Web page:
With his start bumped up a day due to a sick Stephen Strasburg, Nats pitcher Tanner Roark had only 24-hours notice before he faced the Atlanta Braves on Wednesday in his second outing of the 2016 season.
That, plus cold temperatures, were not enough to faze the Nats' right-hander, as Roark continued his domination of the Braves, whom he debuted against in 2013. Roark threw seven scoreless innings and now has a 1.78 ERA in 13 appearances against Atlanta.
On this particular day it was his two-seam fastball that led the way. Roark was grooving it inside and out with extra effectiveness against lefties. Freddie Freeman, Nick Markakis and Mallex Smith, the top of the Braves' order, went a combined 0-for-9 against Roark. Markakis drew two walks, but that's a strong set of results against a dangerous trio of left-handers.
"It's very effective," manager Dusty Baker said about Roark's fastball. "It's some big hitters. You saw Freddie Freeman. You rarely see him go down like that, and I think he threw one to [Erick] Aybar, that comeback sinker on the inside. That's a tough pitch. It looks like a ball, and by the time you see it it's a strike and your only hope is that the umpire can call it a ball."
Catcher Wilson Ramos was impressed by the late movement on Roark's two-seamer.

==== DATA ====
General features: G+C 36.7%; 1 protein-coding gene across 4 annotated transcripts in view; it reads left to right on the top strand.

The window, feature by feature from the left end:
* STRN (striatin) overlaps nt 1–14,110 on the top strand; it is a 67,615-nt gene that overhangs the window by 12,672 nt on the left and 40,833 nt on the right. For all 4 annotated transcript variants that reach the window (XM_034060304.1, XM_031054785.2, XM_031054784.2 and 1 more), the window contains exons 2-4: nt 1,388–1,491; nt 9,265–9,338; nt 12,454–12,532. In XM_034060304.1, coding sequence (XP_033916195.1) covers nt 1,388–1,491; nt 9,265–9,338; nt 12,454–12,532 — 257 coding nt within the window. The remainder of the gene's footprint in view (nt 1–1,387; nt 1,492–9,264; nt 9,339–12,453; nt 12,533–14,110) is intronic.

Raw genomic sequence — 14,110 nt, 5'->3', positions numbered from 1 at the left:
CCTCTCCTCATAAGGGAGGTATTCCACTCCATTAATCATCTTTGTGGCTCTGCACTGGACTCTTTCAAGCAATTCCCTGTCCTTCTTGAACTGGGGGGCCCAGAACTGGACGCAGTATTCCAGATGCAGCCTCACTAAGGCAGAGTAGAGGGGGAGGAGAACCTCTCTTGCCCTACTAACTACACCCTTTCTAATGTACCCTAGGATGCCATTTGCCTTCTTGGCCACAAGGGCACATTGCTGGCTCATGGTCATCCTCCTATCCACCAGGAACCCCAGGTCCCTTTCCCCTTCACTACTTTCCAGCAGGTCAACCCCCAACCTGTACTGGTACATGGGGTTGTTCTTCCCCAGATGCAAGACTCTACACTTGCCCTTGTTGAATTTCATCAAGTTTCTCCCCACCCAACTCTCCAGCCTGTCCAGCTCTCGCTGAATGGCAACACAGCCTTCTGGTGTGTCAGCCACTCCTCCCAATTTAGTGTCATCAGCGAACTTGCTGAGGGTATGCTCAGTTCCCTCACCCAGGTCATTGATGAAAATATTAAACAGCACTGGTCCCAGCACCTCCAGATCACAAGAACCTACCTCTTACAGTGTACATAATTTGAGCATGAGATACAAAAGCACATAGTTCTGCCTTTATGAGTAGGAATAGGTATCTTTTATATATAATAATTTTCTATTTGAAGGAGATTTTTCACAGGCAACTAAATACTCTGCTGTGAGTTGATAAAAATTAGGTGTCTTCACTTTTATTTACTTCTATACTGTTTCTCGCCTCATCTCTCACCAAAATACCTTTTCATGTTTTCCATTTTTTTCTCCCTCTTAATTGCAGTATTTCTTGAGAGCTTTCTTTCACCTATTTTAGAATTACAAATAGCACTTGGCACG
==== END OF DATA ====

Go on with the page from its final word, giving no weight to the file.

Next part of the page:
"It's hard to hit that pitch because all the lefties saw that pitch on their ribs and it come back to the corner. That's really, really hard to hit that pitch. That's good man. Today, all pitches worked good, especially the sinker. Worked inside with that pitch, it worked good," Ramos said.
Roark faced a Braves lineup stacked with lefties, with cleanup hitter Adonis Garcia and and pitcher Matt Wisler as the only right-handed bats that started for Atlanta on Wednesday.
That didn't affect Roark, either.
“I’ve got to pitch my game. You can’t let a plethora of lefties just make your game switch. You’ve got to keep going at them, keep attacking and pitch inside," Roark said.
Pitching coach Mike Maddux helped develop a gameplan for Roark with heavy emphasis on his fastball. Again, with the two-seamer.
"He loves the ride-back to lefties, and to righties. But the biggest thing is: You’ve got to make sure you get it in there. It’s got to come in looking like a ball and then come back. If it starts off as a strike and then goes back over the middle, that’s when you get hurt. So you’ve got to make sure you execute your pitch and make sure it gets in there,” he said.
Roark may have struggled in the team's home opener, but he appears to be back on track thanks to one pitch in particular.